As a highly-available and highly-scalable service of Windows Azure, Windows Azure AD can be used to manage identities at massive scale, and it enables organisations to use their credentials to authenticate to new or existing applications, factoring out the authentication process and eliminating the need for many different identities.

    Integration with your on-premises Active Directory

    Windows Azure AD can be used as a standalone cloud directory, but you would usually integrate your existing on-premise Active Directory with Windows Azure AD. Some of the features of integration include directory sync and single sign-on, which further extend the reach of your existing on-premises identities into the cloud for an improved admin and end user experience. Learn more about Directory synchronisation, password synchronisation and Single Sign On (SSO)

    Integration with your applications

    Application developers can integrate their applications with Windows Azure AD to provide single sign-on functionality for their users. This enables enterprise applications to be hosted in the cloud and to easily authenticate users with corporate credentials. It also enables software as a service (SaaS) providers to make authentication easier for users in Windows Azure AD organizations when authenticating to their services. Learn more about integrating applications in Windows Azure Active Directory, and the control that IT administrators have to add, update and remove access for apps

    Some links for developers

    If you're looking to build Windows Azure AD into your application(s) for web single sign on, then here’s some links that might interest you:

  • Education

    Update 3: Microsoft Surface RT Education offer in Australia


    One of the most frequent questions that we’ve been asked about the Microsoft Surface RT offer for education customers in Australia (the offer is for education institutions to be able to order the Microsoft Surface RT from AU$219) is “can I get the Surface RT Education offer in stores, rather than ordering online from Microsoft?”

    Well, up until now the answer has been ‘no’, but we’ve realised that we could be a little be more flexible…

    So now the answer is ‘Yes’!

    Here’s how it works:

    • Education institutions are able to go to their local Harvey Norman or JB Hi-Fi and place an order, referencing the Limited Time Education Offer
    • The institution and retailer agree on method of payment and delivery details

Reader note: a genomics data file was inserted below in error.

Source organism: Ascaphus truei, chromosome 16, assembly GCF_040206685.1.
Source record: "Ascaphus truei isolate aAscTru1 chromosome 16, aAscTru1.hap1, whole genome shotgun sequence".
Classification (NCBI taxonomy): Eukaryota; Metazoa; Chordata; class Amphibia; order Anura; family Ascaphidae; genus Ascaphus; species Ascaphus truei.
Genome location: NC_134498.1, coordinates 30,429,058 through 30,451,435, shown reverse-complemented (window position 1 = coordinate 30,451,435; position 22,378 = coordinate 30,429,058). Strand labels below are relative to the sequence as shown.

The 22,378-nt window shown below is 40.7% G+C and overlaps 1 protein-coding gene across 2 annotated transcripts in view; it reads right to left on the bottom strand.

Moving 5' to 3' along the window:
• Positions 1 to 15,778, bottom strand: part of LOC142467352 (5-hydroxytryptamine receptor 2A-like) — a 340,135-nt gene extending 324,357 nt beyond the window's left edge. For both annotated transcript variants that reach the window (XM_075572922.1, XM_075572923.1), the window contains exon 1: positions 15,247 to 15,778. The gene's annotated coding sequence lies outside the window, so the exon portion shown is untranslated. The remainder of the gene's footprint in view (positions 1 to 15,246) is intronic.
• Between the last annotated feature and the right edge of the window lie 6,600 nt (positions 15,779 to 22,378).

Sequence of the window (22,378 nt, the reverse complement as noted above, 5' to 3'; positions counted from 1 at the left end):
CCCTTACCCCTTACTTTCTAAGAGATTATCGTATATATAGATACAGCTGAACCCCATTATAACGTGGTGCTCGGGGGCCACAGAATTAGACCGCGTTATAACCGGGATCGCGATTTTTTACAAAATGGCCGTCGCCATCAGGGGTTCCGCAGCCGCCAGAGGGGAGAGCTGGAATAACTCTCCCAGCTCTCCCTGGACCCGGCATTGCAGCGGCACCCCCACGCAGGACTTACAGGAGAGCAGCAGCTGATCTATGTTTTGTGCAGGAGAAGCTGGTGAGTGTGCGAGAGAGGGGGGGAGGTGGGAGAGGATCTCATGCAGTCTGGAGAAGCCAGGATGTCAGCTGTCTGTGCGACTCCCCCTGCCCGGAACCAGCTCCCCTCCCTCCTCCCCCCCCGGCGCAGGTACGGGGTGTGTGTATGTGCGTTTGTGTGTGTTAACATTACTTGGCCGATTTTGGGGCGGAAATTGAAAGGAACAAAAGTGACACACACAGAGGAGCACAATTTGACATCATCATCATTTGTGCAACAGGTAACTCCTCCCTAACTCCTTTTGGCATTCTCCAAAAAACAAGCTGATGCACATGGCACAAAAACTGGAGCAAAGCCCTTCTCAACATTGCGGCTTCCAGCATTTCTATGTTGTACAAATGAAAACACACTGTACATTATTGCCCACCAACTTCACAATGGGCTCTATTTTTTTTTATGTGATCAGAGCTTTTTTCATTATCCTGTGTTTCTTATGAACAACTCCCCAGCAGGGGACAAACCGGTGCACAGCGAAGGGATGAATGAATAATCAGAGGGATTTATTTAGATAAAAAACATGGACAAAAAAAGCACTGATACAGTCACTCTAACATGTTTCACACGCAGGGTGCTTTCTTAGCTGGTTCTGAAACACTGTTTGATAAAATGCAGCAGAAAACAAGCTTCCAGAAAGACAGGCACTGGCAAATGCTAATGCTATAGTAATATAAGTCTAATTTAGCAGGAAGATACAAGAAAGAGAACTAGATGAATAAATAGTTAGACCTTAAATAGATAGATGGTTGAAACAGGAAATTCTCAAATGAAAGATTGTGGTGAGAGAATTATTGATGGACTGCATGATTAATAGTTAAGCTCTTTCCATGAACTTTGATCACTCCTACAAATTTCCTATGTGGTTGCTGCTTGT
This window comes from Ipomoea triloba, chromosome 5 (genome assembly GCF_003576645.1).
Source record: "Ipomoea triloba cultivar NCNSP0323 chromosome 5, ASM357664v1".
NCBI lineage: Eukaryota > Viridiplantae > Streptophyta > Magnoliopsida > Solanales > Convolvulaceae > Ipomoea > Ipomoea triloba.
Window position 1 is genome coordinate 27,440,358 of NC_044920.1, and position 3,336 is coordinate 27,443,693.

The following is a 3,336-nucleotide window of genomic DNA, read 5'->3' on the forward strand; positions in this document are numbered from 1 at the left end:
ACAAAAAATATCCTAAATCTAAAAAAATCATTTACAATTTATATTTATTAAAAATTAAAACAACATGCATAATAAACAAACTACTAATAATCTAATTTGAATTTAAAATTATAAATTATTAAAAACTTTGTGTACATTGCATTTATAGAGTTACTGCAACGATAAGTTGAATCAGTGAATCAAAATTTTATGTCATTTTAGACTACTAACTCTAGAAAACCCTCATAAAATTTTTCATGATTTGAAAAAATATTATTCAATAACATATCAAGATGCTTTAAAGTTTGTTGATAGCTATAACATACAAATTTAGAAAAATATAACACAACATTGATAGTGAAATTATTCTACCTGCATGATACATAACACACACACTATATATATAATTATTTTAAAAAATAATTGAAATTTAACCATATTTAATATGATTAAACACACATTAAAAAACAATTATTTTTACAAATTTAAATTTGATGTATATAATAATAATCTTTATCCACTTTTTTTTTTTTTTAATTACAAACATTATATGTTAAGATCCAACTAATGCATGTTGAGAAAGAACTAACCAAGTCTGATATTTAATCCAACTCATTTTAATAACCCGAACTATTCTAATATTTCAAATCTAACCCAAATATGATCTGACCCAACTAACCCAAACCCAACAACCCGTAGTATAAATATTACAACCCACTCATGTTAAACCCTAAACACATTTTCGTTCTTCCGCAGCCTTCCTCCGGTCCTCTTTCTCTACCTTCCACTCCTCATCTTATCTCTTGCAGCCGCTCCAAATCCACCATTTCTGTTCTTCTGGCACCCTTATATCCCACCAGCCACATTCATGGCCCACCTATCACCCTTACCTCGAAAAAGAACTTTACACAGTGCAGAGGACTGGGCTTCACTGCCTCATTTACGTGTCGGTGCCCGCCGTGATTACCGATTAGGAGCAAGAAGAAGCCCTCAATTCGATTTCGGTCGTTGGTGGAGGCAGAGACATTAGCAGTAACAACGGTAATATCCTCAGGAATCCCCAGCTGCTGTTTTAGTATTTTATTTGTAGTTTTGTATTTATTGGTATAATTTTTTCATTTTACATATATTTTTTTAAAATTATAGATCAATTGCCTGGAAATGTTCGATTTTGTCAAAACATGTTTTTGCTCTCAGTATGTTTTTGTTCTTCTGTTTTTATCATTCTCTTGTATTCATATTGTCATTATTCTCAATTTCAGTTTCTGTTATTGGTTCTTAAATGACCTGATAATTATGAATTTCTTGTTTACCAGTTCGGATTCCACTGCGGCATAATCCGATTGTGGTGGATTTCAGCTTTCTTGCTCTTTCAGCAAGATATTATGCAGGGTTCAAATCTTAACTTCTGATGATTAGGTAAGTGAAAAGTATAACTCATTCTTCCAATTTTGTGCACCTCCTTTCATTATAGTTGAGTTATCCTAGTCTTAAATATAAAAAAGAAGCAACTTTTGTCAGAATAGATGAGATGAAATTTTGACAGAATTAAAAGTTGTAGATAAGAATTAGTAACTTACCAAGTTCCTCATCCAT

• Retailer forwards the order to Microsoft for validation that they are a valid education institution that meets the criteria
    • Once the order’s been validated, the retailer can supply the devices

    This retail option means that you can get a faster and more efficient purchase route, and supply from a local business.

    Just in case you’ve missed it before, here’s a quick summary of the Surface RT Education offer in Australia: Education institutions qualify for the offer to buy Microsoft Surface RT, starting at AU$219, until the end of September 2013.

    Learn MoreHere’s where you can get all the details on the Surface RT education offer in Australia, and here’s my previous updates – Update 1 and Update 2.

  • Education

    Using Microsoft translation tools in education


    For years, the challenge of creating and managing translations of content and curriculum has been looked at by people in the academic/tech world as “too hard, I’ll look at it later”. And yet, with $15 billion of revenue for Australian universities and TAFEs coming from international students, perhaps it’s a good time to take a look at a couple of the translation tools that exist in the Microsoft portfolio, to see whether it might help you in creating multi-lingual versions of some of your projects. Some of things that you could consider using the services for include:

    • Publish curriculum materials automatically in multiple languages, or with one-click live translation (link)
    • Creating promotional materials in multiple languages, eg offer your student recruitment pages in the languages of your top 10 international recruitment countries